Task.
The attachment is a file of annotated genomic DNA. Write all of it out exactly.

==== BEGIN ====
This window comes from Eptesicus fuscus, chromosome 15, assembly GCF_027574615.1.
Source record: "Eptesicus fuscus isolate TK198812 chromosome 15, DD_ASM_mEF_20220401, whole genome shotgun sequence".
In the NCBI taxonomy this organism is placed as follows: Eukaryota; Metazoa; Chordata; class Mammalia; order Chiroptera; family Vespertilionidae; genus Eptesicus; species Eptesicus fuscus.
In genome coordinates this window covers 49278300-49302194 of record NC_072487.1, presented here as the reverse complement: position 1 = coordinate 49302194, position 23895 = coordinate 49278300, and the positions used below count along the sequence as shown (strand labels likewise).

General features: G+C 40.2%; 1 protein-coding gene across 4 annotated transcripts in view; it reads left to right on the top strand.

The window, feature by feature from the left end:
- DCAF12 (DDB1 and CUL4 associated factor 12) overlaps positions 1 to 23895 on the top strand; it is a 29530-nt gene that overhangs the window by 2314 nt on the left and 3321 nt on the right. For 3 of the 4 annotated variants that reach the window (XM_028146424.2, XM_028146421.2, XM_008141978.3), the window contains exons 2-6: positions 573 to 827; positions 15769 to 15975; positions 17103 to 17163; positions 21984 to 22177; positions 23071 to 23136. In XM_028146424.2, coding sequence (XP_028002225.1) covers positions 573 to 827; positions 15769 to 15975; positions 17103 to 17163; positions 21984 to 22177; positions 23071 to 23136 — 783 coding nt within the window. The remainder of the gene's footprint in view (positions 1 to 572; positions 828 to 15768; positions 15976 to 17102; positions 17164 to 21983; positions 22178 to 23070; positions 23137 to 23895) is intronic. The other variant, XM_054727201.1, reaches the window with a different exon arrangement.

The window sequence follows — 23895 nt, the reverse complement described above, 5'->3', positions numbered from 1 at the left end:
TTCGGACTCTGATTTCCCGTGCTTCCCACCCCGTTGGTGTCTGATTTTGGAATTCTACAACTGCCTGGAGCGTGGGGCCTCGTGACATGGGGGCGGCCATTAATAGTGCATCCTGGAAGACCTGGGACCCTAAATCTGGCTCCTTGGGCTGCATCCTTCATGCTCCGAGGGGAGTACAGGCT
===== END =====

This window comes from Eptesicus fuscus, chromosome 15, assembly GCF_027574615.1.
Source record: "Eptesicus fuscus isolate TK198812 chromosome 15, DD_ASM_mEF_20220401, whole genome shotgun sequence".
In the NCBI taxonomy this organism is placed as follows: Eukaryota; Metazoa; Chordata; class Mammalia; order Chiroptera; family Vespertilionidae; genus Eptesicus; species Eptesicus fuscus.
In genome coordinates this window covers 49278300-49302194 of record NC_072487.1, presented here as the reverse complement: position 1 = coordinate 49302194, position 23895 = coordinate 49278300, and the positions used below count along the sequence as shown (strand labels likewise).

General features: G+C 40.2%; 1 protein-coding gene across 4 annotated transcripts in view; it reads left to right on the top strand.

The window, feature by feature from the left end:
- DCAF12 (DDB1 and CUL4 associated factor 12) overlaps positions 1 to 23895 on the top strand; it is a 29530-nt gene that overhangs the window by 2314 nt on the left and 3321 nt on the right. For 3 of the 4 annotated variants that reach the window (XM_028146424.2, XM_028146421.2, XM_008141978.3), the window contains exons 2-6: positions 573 to 827; positions 15769 to 15975; positions 17103 to 17163; positions 21984 to 22177; positions 23071 to 23136. In XM_028146424.2, coding sequence (XP_028002225.1) covers positions 573 to 827; positions 15769 to 15975; positions 17103 to 17163; positions 21984 to 22177; positions 23071 to 23136 — 783 coding nt within the window. The remainder of the gene's footprint in view (positions 1 to 572; positions 828 to 15768; positions 15976 to 17102; positions 17164 to 21983; positions 22178 to 23070; positions 23137 to 23895) is intronic. The other variant, XM_054727201.1, reaches the window with a different exon arrangement.

The window sequence follows — 23895 nt, the reverse complement described above, 5'->3', positions numbered from 1 at the left end:
TTCGGACTCTGATTTCCCGTGCTTCCCACCCCGTTGGTGTCTGATTTTGGAATTCTACAACTGCCTGGAGCGTGGGGCCTCGTGACATGGGGGCGGCCATTAATAGTGCATCCTGGAAGACCTGGGACCCTAAATCTGGCTCCTTGGGCTGCATCCTTCATGCTCCGAGGGGAGTACAGGCT